While Tinder is picture-heavy, you should also keep in mind your bio. You don’t need something crazy – a quick, simple self-description would suffice. Something that showcases your sense of humour won’t hurt either. There aren’t any strict rules for bios, because there’s no magic formula that works on everyone, but generally, stay away from generic quotes and long, overly descriptive paragraphs. If the other person has seen that same quote or song lyrics dozens of times on other people’s profiles, they’re not going to be impressed with yours. And while it’s understandable that you may want to write a lot (hey, it’s hard to sum up our whole persona in a few words), no one wants to read a novel on a Tinder profile. We live in the era of short attention spans! Another rule of thumb is that if your bio is too long for one or two tweets, it’s too long for Tinder.
3. Take the initiative to message and meet up
If you really want to find someone, whether for a relationship or a hookup, you can’t just wait around for that person to fall out of the sky and into your lap. Most people also get quite a few matches – anywhere from ten to hundreds. You have to catch their attention somehow! And ladies, there’s really no rule against girls messaging first, so if that’s what you want to do, do it! Many of my guy friends have complained that girls never message them first, so if you do, you’ll definitely stand out. If the conversation seems to flow nicely on Tinder, definitely switch to texting. You don’t have to ask for their number in your first message, but if you’ve been talking for days, don’t remain just another face on Tinder. A simple “This app is so buggy, wanna switch to texting?” will do. If the person has been messaging you back and forth, he/she will be very likely to say yes.
What’s next after texting? Well, at one point, you’re going to have to take the “online” out of “online dating”. Most people aren’t on Tinder to search for a pen pal, so you should suggest a meet up relatively soon (especially after you’ve gotten their number). Yes, online dating is convenient, but nothing beats a face-to-face connection. You want to know who this person really is. What’s a better way to do that than to actually meet them? Your date may be incredibly awkward and disappointing, or it may go so well that you want to keep talking to each other for hours. You’ll never know until you finally meet the person. And even if the date does end up disappointing you, wouldn’t you rather know sooner than later? You don’t want to wait so long that you’ve constructed a whole fantasy image in your head of this person, then find out they’re nothing like it. Don’t be afraid of rejection either. If they’ve taken the time to talk to you and text you, they’re probably willing to meet up with you. Pick something casual for your first date, like a coffee shop or a bar, and if that goes well, maybe extend the date for dinner or suggest a second date. Avoid dinner right off the bat since you’re stuck there until you’ve both finished eating, and movies are terrible for first dates because you can’t really talk and get to know each other. You do want to get to know each other, right?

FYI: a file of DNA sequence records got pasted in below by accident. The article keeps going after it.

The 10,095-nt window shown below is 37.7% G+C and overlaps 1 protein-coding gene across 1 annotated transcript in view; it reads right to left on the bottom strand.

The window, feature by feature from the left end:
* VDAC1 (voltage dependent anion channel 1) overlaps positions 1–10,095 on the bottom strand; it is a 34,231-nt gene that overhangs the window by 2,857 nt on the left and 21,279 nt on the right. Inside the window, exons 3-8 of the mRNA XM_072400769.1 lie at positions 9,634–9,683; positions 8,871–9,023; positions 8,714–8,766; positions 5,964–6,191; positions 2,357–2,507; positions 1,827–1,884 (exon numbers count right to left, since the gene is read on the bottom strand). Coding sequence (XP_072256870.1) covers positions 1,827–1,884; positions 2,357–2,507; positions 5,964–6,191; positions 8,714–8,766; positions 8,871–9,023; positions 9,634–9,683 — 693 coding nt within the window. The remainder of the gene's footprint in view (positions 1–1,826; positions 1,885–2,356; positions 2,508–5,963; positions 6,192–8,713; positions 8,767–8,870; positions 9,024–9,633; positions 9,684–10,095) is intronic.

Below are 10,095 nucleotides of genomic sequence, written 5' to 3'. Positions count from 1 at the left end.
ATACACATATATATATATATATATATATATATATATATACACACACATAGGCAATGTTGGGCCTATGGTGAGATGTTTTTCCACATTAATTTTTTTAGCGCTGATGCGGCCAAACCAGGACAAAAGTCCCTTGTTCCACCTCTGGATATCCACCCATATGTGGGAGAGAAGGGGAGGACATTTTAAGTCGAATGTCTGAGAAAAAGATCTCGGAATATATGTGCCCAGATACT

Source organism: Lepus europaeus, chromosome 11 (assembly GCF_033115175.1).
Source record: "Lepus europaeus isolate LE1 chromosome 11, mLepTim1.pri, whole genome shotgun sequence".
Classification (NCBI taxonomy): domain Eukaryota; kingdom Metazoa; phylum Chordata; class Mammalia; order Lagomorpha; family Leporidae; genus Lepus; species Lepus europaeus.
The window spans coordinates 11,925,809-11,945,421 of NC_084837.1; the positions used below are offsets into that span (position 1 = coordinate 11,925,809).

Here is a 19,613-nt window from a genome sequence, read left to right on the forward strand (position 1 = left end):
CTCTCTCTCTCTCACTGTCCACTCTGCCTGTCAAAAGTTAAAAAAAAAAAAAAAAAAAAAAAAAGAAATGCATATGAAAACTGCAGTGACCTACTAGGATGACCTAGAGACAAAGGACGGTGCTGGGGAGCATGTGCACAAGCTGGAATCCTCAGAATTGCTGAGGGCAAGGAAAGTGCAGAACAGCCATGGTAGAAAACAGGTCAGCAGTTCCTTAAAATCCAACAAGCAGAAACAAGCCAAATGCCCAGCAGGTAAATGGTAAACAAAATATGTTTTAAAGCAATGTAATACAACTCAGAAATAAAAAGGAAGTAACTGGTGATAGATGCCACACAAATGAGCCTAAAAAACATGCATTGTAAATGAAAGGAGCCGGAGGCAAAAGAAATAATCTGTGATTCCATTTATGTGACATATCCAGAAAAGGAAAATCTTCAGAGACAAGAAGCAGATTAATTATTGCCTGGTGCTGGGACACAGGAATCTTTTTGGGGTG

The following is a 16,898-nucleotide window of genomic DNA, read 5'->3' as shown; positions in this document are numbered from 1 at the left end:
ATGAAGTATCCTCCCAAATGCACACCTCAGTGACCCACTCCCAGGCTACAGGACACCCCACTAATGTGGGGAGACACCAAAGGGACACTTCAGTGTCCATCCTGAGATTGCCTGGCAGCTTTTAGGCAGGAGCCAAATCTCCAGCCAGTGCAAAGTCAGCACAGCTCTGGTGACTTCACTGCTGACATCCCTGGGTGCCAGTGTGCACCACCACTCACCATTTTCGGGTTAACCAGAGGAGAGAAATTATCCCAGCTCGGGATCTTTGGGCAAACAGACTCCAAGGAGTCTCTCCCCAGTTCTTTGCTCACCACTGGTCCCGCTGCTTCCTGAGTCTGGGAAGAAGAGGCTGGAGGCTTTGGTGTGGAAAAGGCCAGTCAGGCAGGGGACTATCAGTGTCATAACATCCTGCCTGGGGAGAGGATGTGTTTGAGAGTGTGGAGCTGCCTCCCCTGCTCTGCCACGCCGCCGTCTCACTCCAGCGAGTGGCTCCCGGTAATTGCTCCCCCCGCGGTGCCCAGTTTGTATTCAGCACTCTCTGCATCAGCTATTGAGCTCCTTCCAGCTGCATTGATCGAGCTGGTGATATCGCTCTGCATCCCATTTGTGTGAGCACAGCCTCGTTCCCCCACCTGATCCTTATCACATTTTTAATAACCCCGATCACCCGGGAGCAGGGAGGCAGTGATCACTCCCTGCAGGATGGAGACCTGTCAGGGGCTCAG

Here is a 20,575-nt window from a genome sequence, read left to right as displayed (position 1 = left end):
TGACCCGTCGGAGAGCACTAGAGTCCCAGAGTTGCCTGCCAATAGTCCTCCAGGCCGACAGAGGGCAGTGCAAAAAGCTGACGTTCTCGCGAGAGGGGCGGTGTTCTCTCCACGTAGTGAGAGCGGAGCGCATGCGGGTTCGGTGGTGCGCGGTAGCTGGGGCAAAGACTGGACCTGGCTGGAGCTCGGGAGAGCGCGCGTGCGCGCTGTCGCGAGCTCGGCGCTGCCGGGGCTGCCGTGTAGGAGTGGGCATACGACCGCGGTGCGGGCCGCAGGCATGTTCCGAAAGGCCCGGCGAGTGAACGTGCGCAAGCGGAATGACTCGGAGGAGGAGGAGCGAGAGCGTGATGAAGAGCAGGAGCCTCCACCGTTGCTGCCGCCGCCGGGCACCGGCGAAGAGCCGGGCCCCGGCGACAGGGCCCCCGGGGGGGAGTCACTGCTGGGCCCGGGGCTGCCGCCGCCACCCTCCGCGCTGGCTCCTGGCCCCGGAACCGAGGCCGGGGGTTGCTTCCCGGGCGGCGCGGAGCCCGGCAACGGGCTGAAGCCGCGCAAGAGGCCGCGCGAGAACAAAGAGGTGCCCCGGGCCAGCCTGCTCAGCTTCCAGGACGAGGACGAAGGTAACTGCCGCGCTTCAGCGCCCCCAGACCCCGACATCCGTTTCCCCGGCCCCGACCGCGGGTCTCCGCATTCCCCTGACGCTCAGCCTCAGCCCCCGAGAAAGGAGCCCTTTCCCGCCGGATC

4. Treat Tinder like a bar
I often see people getting extremely frustrated with Tinder when it doesn’t yield their desired results right away. Remember, Tinder is not a magical solution to dating. It’s just a platform that allows you to meet people you otherwise wouldn’t probably meet. There’s no guaranteed success, simply because the right person for you might not even be on there (yet. Tinder’s user base is expanding exponentially though.) Go into it with the same mentality you would have when you walk into a bar. Expect to have fun over a few drinks with your friend, and if you meet someone, great. If not, there’s always next time. If you go to a bar with the sole purpose of finding someone, you’ll likely be disappointed, but if you focus on the fun part, you’ll be more likely to keep returning to the bar (and thus have a higher chance of actually meeting someone cool). In other words, keep your expectations reasonable. You may not meet the right person after two weeks, but since Tinder takes even less time and commitment than visiting a bar, why not keep trying? And try to focus on the fun part. Swiping is extremely addicting (and while stamping a no on someone’s picture seems a bit inhumane, it’s also quite satisfying). Be positive – even those horrifying openers and pickup lines can make for great stories, which lead me to the next point…
5. If all else fails, turn it into a drinking game
Tinder can be full of hilarious clichés that can be used for an excellent drinking game if you know where to look. Shirtless gym selfies? Pictures of guys next to a tiger or holding a fish? Girls going horseback riding? Girls using that one Marilyn Monroe quote? Lines like “It’s going down, I’m yelling Tinder” or “I’m willing to lie about how we met” in bios? I’ve seen them all, about a hundred times over. There are so many more repetitive patterns on Tinder, so get creative! You can take a sip every time these clichés occur, or when you get a match, a message, a bad pickup line, etc. Get a group of friends together, hook your phone up to a large screen, and swipe/drink away!